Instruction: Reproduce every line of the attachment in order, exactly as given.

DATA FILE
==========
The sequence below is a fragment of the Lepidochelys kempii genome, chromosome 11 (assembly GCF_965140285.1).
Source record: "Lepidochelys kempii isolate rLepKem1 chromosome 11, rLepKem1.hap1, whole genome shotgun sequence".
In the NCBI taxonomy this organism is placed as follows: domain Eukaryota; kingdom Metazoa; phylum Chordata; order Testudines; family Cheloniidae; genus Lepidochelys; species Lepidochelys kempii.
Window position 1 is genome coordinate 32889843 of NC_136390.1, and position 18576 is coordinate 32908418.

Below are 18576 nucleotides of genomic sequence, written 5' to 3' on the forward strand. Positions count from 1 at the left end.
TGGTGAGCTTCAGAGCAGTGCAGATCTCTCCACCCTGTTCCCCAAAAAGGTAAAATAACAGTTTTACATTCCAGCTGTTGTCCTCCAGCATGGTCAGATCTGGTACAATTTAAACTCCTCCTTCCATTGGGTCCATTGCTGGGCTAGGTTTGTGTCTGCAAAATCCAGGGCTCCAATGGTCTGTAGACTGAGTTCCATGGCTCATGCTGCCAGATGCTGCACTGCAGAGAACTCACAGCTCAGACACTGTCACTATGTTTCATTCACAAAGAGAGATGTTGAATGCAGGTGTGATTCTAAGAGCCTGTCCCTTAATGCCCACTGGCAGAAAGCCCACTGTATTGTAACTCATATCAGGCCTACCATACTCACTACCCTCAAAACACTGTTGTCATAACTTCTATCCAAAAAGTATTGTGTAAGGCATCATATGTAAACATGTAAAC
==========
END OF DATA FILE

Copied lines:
The sequence below is a fragment of the Lepidochelys kempii genome, chromosome 11 (assembly GCF_965140285.1).
Source record: "Lepidochelys kempii isolate rLepKem1 chromosome 11, rLepKem1.hap1, whole genome shotgun sequence".
In the NCBI taxonomy this organism is placed as follows: domain Eukaryota; kingdom Metazoa; phylum Chordata; order Testudines; family Cheloniidae; genus Lepidochelys; species Lepidochelys kempii.
Window position 1 is genome coordinate 32889843 of NC_136390.1, and position 18576 is coordinate 32908418.

Below are 18576 nucleotides of genomic sequence, written 5' to 3' on the forward strand. Positions count from 1 at the left end.
TGGTGAGCTTCAGAGCAGTGCAGATCTCTCCACCCTGTTCCCCAAAAAGGTAAAATAACAGTTTTACATTCCAGCTGTTGTCCTCCAGCATGGTCAGATCTGGTACAATTTAAACTCCTCCTTCCATTGGGTCCATTGCTGGGCTAGGTTTGTGTCTGCAAAATCCAGGGCTCCAATGGTCTGTAGACTGAGTTCCATGGCTCATGCTGCCAGATGCTGCACTGCAGAGAACTCACAGCTCAGACACTGTCACTATGTTTCATTCACAAAGAGAGATGTTGAATGCAGGTGTGATTCTAAGAGCCTGTCCCTTAATGCCCACTGGCAGAAAGCCCACTGTATTGTAACTCATATCAGGCCTACCATACTCACTACCCTCAAAACACTGTTGTCATAACTTCTATCCAAAAAGTATTGTGTAAGGCATCATATGTAAACATGTAAAC